Wednesday, January 04, 2006

Limits of Irish Disability Act

See this article. An excerpt:

Boiled down, this is what the Disability Act has to say about access where people with disabilities are concerned. It says public buildings should be accessible to them if that is practicable.

It says there should be a code of practice, but the minister can reject it. If the minister accepts the code of practice, public bodies have to comply with them “to such extent as is practical having regard to (their) resources and obligations”.

The act goes on to say that most public buildings will have to comply with accessibility regulations by 2015 - yes, 2015! - unless, of course, “making the building accessible to persons with disabilities would not be justified, on the grounds of cost, having regard to the use to which the building is put.”

There is even a section of the bill that requires heritage sites to be made accessible. But the bill hastily adds that “nothing in this section shall be construed as authorising or requiring the adaptation or modification of any heritage site contrary to law”.

I don’t honestly think that people with disabilities expect the entrance to the chamber at Newgrange to be widened to allow a wheelchair in, or to have lifts installed in the round tower at Glendalough. But it’s clear from such sections that the drafters of the act felt the need to protect themselves from anyone in the disability community who might be feeling litigious. The good news about the Disability Act 2005 is that it proposes the appointment of an enormous army of people to ensure that citizens with a disability get their rights.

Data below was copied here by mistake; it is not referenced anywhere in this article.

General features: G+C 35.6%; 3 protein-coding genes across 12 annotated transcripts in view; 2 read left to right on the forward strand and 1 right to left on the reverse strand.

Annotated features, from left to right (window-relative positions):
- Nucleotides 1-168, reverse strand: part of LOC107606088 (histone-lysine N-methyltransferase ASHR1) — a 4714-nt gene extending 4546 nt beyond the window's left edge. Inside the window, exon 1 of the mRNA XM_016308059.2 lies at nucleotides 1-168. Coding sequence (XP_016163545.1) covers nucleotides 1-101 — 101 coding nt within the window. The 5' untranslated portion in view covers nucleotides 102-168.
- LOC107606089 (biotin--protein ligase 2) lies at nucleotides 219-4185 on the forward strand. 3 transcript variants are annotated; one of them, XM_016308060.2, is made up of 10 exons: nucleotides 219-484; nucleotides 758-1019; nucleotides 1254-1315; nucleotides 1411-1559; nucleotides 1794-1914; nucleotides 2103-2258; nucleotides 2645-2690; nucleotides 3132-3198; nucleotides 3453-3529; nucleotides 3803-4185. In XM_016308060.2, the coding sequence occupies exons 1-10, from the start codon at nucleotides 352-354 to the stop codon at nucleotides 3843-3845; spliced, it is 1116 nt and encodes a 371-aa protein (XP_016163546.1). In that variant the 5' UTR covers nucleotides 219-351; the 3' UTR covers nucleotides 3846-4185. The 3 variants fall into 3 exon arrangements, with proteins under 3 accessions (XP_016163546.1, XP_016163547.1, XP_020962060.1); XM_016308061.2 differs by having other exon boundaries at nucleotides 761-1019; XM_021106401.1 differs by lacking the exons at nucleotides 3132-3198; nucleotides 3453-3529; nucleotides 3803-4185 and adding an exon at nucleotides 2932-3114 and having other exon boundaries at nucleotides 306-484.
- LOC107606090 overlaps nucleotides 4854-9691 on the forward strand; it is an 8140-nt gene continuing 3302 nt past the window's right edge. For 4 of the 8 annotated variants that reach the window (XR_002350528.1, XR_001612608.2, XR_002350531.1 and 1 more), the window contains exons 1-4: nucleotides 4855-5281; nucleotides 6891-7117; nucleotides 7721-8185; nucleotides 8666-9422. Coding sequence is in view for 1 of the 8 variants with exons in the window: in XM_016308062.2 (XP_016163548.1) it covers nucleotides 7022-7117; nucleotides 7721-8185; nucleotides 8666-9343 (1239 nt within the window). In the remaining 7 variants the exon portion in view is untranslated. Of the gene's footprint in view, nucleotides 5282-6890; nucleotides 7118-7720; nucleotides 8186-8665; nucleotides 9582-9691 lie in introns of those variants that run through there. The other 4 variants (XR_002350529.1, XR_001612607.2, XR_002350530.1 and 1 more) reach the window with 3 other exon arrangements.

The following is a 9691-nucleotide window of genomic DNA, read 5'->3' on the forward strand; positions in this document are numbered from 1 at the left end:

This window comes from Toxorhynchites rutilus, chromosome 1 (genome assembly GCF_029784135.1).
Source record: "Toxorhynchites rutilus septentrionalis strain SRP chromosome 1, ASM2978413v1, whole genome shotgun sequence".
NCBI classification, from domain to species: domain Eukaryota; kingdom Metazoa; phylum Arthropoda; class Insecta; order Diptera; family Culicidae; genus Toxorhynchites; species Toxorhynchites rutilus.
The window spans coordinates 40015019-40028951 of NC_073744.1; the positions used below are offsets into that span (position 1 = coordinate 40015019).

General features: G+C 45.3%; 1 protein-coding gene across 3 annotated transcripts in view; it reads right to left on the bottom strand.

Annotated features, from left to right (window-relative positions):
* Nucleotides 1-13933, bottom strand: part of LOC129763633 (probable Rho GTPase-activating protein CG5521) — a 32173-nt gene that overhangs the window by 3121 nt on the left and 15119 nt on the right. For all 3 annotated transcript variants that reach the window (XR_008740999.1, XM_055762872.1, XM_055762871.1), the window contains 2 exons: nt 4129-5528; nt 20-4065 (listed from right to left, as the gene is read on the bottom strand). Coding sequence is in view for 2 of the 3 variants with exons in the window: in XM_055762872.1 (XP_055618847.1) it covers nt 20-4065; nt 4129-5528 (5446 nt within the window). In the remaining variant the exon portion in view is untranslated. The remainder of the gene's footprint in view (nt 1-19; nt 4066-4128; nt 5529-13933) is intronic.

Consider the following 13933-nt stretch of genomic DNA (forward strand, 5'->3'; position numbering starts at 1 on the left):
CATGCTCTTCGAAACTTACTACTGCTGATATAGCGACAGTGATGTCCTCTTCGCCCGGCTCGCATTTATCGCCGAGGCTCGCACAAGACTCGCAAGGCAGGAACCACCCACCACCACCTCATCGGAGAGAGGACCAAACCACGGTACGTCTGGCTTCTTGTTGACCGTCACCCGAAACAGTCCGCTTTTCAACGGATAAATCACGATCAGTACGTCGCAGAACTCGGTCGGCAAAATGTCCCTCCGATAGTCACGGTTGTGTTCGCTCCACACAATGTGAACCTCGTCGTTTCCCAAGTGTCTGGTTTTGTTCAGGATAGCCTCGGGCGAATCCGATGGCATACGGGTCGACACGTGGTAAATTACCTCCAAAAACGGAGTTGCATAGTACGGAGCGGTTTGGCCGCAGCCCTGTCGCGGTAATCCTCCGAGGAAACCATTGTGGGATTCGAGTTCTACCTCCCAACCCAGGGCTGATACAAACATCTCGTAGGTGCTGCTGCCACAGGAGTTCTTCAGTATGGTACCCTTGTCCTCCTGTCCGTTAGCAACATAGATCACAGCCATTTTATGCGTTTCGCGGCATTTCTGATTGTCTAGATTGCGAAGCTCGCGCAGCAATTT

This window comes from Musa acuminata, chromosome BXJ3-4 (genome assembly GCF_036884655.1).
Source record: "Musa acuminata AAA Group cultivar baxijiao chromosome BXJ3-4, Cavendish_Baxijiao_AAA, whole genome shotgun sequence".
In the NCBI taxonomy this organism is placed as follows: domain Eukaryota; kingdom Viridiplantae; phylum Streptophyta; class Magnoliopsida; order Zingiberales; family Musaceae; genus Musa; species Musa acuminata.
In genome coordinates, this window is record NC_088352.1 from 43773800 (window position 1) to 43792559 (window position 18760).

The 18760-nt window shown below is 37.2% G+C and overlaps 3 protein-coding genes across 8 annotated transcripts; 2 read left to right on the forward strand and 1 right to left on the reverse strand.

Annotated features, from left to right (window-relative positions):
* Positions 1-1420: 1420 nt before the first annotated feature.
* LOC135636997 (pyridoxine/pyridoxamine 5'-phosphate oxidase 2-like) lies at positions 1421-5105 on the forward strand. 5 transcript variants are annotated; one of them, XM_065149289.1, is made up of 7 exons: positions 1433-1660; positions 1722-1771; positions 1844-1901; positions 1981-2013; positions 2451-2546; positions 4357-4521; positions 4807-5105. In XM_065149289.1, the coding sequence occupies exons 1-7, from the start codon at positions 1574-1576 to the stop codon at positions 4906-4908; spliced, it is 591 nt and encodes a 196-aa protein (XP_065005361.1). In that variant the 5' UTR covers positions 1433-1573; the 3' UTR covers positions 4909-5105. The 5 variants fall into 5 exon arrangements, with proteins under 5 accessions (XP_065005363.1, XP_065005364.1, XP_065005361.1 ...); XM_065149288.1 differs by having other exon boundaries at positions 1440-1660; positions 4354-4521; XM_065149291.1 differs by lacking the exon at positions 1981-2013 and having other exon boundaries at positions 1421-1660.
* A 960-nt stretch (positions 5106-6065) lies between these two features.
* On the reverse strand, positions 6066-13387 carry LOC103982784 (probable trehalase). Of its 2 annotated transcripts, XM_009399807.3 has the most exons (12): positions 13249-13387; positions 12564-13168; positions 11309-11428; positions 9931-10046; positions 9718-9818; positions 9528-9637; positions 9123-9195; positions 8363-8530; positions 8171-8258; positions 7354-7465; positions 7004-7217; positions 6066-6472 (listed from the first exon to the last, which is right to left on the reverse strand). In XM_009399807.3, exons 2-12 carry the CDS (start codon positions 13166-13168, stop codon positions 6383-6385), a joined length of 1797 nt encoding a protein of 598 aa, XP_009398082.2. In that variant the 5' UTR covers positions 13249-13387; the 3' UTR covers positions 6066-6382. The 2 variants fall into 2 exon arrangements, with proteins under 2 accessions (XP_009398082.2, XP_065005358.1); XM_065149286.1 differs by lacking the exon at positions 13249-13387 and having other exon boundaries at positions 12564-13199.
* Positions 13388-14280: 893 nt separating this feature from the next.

There will be liaison officers, assessment officers, complaints officers, appeals officers, enquiry officers, yet more complaints officers, and if all that fails, there will be recourse to the ombudsman.

The bad news is that since the act contains no rights whatsoever, this army of officers will find itself rather redundant. Every single time the act imposes an obligation to make something accessible, it immediately waters it down to the point of non-existence.

And you might have noticed in everything I’ve said about the act that I talked only about public buildings. That is because the act is completely silent on the subject of private buildings. So access to the department stores, restaurants, pubs and hotels of Ireland will continue to be a matter entirely at the discretion of the proprietors of those establishments.

While many have made genuine efforts, there are many others who subconsciously cling to the notion that people with a disability have only themselves to blame.

Does that seem harsh? Next time you see a person in a wheelchair unable to gain access to a pub, ask yourself could it really be the case that his or her wheelchair is too wide. Or is it just possible that the door was designed without the slightest thought being given to the needs of a person in a wheelchair?

NEXT time you see a blind person being slashed by the branches of an overhanging tree, ask yourself why no-one seems to have any obligation to keep trees pruned away from the public path.

I have said it many times before in these pages - these things are a function of public attitudes. They result in a form of second-class citizenship.


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